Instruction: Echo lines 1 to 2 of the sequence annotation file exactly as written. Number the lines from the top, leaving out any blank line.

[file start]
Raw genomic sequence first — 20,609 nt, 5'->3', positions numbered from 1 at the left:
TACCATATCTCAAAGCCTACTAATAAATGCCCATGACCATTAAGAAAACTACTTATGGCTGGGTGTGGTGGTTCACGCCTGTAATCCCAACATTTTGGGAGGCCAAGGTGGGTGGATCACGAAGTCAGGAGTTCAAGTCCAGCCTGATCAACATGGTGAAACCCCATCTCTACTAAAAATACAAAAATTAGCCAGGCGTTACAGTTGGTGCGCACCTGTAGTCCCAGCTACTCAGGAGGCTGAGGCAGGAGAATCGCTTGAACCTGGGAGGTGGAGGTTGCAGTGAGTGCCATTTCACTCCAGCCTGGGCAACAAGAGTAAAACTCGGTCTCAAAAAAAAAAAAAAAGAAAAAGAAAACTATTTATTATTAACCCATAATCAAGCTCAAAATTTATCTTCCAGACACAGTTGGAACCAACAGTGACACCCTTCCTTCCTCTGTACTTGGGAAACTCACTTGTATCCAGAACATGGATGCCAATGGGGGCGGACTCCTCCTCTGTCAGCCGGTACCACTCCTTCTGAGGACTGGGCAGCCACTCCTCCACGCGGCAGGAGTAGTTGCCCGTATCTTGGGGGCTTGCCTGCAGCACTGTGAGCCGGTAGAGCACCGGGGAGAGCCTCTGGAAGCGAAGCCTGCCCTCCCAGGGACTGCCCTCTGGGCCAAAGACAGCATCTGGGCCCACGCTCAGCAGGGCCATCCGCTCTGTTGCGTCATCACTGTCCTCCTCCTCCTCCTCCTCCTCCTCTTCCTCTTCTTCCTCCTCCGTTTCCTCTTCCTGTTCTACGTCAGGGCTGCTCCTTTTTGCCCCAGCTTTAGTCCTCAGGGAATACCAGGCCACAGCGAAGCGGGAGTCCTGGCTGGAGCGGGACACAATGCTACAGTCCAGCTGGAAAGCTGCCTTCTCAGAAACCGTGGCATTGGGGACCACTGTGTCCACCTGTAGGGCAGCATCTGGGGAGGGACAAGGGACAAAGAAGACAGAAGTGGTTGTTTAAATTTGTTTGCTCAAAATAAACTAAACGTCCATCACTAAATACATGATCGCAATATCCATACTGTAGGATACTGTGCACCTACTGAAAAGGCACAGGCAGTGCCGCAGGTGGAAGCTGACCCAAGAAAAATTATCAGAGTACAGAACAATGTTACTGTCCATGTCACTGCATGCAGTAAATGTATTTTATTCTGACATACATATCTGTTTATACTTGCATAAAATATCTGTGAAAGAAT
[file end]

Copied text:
Raw genomic sequence first — 20,609 nt, 5'->3', positions numbered from 1 at the left:
TACCATATCTCAAAGCCTACTAATAAATGCCCATGACCATTAAGAAAACTACTTATGGCTGGGTGTGGTGGTTCACGCCTGTAATCCCAACATTTTGGGAGGCCAAGGTGGGTGGATCACGAAGTCAGGAGTTCAAGTCCAGCCTGATCAACATGGTGAAACCCCATCTCTACTAAAAATACAAAAATTAGCCAGGCGTTACAGTTGGTGCGCACCTGTAGTCCCAGCTACTCAGGAGGCTGAGGCAGGAGAATCGCTTGAACCTGGGAGGTGGAGGTTGCAGTGAGTGCCATTTCACTCCAGCCTGGGCAACAAGAGTAAAACTCGGTCTCAAAAAAAAAAAAAAAGAAAAAGAAAACTATTTATTATTAACCCATAATCAAGCTCAAAATTTATCTTCCAGACACAGTTGGAACCAACAGTGACACCCTTCCTTCCTCTGTACTTGGGAAACTCACTTGTATCCAGAACATGGATGCCAATGGGGGCGGACTCCTCCTCTGTCAGCCGGTACCACTCCTTCTGAGGACTGGGCAGCCACTCCTCCACGCGGCAGGAGTAGTTGCCCGTATCTTGGGGGCTTGCCTGCAGCACTGTGAGCCGGTAGAGCACCGGGGAGAGCCTCTGGAAGCGAAGCCTGCCCTCCCAGGGACTGCCCTCTGGGCCAAAGACAGCATCTGGGCCCACGCTCAGCAGGGCCATCCGCTCTGTTGCGTCATCACTGTCCTCCTCCTCCTCCTCCTCCTCCTCTTCCTCTTCTTCCTCCTCCGTTTCCTCTTCCTGTTCTACGTCAGGGCTGCTCCTTTTTGCCCCAGCTTTAGTCCTCAGGGAATACCAGGCCACAGCGAAGCGGGAGTCCTGGCTGGAGCGGGACACAATGCTACAGTCCAGCTGGAAAGCTGCCTTCTCAGAAACCGTGGCATTGGGGACCACTGTGTCCACCTGTAGGGCAGCATCTGGGGAGGGACAAGGGACAAAGAAGACAGAAGTGGTTGTTTAAATTTGTTTGCTCAAAATAAACTAAACGTCCATCACTAAATACATGATCGCAATATCCATACTGTAGGATACTGTGCACCTACTGAAAAGGCACAGGCAGTGCCGCAGGTGGAAGCTGACCCAAGAAAAATTATCAGAGTACAGAACAATGTTACTGTCCATGTCACTGCATGCAGTAAATGTATTTTATTCTGACATACATATCTGTTTATACTTGCATAAAATATCTGTGAAAGAAT